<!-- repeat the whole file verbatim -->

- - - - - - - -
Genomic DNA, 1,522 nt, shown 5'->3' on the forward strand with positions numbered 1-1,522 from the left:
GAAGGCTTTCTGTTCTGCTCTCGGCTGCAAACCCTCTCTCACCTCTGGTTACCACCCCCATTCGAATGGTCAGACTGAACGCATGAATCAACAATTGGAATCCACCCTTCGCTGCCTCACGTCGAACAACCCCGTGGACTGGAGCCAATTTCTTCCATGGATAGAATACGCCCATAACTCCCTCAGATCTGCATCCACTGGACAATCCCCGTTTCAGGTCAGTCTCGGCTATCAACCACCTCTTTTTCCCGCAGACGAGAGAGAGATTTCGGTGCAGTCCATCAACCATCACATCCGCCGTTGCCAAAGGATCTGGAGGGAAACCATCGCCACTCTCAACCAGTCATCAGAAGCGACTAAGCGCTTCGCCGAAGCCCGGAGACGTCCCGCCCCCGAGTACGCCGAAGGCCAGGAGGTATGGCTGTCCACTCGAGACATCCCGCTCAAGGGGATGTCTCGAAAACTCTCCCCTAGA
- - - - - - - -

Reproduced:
Genomic DNA, 1,522 nt, shown 5'->3' on the forward strand with positions numbered 1-1,522 from the left:
GAAGGCTTTCTGTTCTGCTCTCGGCTGCAAACCCTCTCTCACCTCTGGTTACCACCCCCATTCGAATGGTCAGACTGAACGCATGAATCAACAATTGGAATCCACCCTTCGCTGCCTCACGTCGAACAACCCCGTGGACTGGAGCCAATTTCTTCCATGGATAGAATACGCCCATAACTCCCTCAGATCTGCATCCACTGGACAATCCCCGTTTCAGGTCAGTCTCGGCTATCAACCACCTCTTTTTCCCGCAGACGAGAGAGAGATTTCGGTGCAGTCCATCAACCATCACATCCGCCGTTGCCAAAGGATCTGGAGGGAAACCATCGCCACTCTCAACCAGTCATCAGAAGCGACTAAGCGCTTCGCCGAAGCCCGGAGACGTCCCGCCCCCGAGTACGCCGAAGGCCAGGAGGTATGGCTGTCCACTCGAGACATCCCGCTCAAGGGGATGTCTCGAAAACTCTCCCCTAGA